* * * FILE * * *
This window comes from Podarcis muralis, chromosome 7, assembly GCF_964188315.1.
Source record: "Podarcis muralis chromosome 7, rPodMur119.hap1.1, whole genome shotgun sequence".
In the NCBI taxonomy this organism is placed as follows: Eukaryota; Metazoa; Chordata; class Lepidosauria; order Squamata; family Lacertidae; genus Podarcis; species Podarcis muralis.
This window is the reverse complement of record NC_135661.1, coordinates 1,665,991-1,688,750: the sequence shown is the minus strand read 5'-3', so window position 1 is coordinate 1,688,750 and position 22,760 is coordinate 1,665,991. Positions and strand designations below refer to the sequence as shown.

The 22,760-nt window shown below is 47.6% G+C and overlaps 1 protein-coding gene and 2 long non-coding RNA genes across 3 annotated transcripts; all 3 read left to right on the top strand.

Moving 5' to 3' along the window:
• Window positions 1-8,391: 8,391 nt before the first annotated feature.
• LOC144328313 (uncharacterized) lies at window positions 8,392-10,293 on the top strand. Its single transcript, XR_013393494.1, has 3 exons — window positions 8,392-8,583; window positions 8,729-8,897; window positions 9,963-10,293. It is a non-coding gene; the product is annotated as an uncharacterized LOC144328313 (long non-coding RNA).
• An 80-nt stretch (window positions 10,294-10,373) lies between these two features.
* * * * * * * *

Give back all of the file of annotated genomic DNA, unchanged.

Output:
This window comes from Podarcis muralis, chromosome 7, assembly GCF_964188315.1.
Source record: "Podarcis muralis chromosome 7, rPodMur119.hap1.1, whole genome shotgun sequence".
In the NCBI taxonomy this organism is placed as follows: Eukaryota; Metazoa; Chordata; class Lepidosauria; order Squamata; family Lacertidae; genus Podarcis; species Podarcis muralis.
This window is the reverse complement of record NC_135661.1, coordinates 1,665,991-1,688,750: the sequence shown is the minus strand read 5'-3', so window position 1 is coordinate 1,688,750 and position 22,760 is coordinate 1,665,991. Positions and strand designations below refer to the sequence as shown.

The 22,760-nt window shown below is 47.6% G+C and overlaps 1 protein-coding gene and 2 long non-coding RNA genes across 3 annotated transcripts; all 3 read left to right on the top strand.

Moving 5' to 3' along the window:
• Window positions 1-8,391: 8,391 nt before the first annotated feature.
• LOC144328313 (uncharacterized) lies at window positions 8,392-10,293 on the top strand. Its single transcript, XR_013393494.1, has 3 exons — window positions 8,392-8,583; window positions 8,729-8,897; window positions 9,963-10,293. It is a non-coding gene; the product is annotated as an uncharacterized LOC144328313 (long non-coding RNA).
• An 80-nt stretch (window positions 10,294-10,373) lies between these two features.